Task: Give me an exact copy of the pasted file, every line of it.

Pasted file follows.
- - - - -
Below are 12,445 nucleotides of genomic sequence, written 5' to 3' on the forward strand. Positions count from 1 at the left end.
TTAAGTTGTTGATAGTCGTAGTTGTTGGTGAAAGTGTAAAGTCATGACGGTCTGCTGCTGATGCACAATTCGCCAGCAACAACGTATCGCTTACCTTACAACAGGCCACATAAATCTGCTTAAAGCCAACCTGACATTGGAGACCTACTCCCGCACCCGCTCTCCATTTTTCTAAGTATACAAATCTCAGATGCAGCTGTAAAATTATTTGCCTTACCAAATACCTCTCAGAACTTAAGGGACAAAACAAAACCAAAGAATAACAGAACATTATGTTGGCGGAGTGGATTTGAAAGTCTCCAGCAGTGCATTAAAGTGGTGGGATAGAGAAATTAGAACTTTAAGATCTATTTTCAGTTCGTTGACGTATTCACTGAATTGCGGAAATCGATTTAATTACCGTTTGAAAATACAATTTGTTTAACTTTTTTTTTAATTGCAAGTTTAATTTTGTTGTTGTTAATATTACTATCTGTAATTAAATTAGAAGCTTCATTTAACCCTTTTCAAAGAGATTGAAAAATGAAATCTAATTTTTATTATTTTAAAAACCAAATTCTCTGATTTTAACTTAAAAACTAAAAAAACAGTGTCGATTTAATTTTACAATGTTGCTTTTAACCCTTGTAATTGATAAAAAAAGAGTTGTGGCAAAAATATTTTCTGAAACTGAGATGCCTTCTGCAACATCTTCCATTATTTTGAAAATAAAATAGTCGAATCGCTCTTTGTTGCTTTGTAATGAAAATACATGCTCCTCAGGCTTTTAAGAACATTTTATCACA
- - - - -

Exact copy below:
Below are 12,445 nucleotides of genomic sequence, written 5' to 3' on the forward strand. Positions count from 1 at the left end.
TTAAGTTGTTGATAGTCGTAGTTGTTGGTGAAAGTGTAAAGTCATGACGGTCTGCTGCTGATGCACAATTCGCCAGCAACAACGTATCGCTTACCTTACAACAGGCCACATAAATCTGCTTAAAGCCAACCTGACATTGGAGACCTACTCCCGCACCCGCTCTCCATTTTTCTAAGTATACAAATCTCAGATGCAGCTGTAAAATTATTTGCCTTACCAAATACCTCTCAGAACTTAAGGGACAAAACAAAACCAAAGAATAACAGAACATTATGTTGGCGGAGTGGATTTGAAAGTCTCCAGCAGTGCATTAAAGTGGTGGGATAGAGAAATTAGAACTTTAAGATCTATTTTCAGTTCGTTGACGTATTCACTGAATTGCGGAAATCGATTTAATTACCGTTTGAAAATACAATTTGTTTAACTTTTTTTTTAATTGCAAGTTTAATTTTGTTGTTGTTAATATTACTATCTGTAATTAAATTAGAAGCTTCATTTAACCCTTTTCAAAGAGATTGAAAAATGAAATCTAATTTTTATTATTTTAAAAACCAAATTCTCTGATTTTAACTTAAAAACTAAAAAAACAGTGTCGATTTAATTTTACAATGTTGCTTTTAACCCTTGTAATTGATAAAAAAAGAGTTGTGGCAAAAATATTTTCTGAAACTGAGATGCCTTCTGCAACATCTTCCATTATTTTGAAAATAAAATAGTCGAATCGCTCTTTGTTGCTTTGTAATGAAAATACATGCTCCTCAGGCTTTTAAGAACATTTTATCACA